In the village of Khandepar, 5km northeast of Ponda, and set back in the dense forest behind the Mandovi River, are four small (well-hidden) rock-cut caves believed to have been carved into the laterite stone around the 12th century, though some archaeologists date their origin back as early as the 9th century. These are among Goa’s oldest remaining historical treasures, but were only rediscovered in 1970.
Ask around locally for the exact whereabouts of the caves – someone will eventually point you in the right direction.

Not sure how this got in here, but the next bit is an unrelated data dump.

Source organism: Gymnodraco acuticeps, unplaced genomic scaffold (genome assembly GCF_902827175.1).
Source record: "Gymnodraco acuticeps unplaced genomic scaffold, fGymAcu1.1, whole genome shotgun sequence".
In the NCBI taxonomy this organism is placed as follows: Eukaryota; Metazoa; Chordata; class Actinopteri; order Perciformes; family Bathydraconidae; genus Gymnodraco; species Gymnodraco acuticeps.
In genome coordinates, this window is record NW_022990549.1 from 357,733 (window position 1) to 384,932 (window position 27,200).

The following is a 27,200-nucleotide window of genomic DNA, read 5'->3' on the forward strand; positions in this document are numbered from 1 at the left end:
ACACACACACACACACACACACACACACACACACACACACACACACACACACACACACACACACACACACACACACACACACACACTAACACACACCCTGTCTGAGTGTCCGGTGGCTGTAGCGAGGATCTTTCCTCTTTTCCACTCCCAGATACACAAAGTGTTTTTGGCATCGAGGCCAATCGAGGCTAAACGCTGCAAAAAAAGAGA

Thought to have been used by a community of Buddhist monks, each of the four caves consists of two simple cells, with tiered roofs added in the 10th or 11th centuries by the Kadamba dynasty who, it’s thought, appropriated the caves and turned them into Hindu temples. The fourth cave supports the Buddhist theory, containing a pedestal used for prayer and meditation. There are also niches in the walls for oil lamps, and pegs carved for hanging clothes. The first cave, meanwhile, has a lotus medallion carved into its ceiling, typical of the later Kadambas.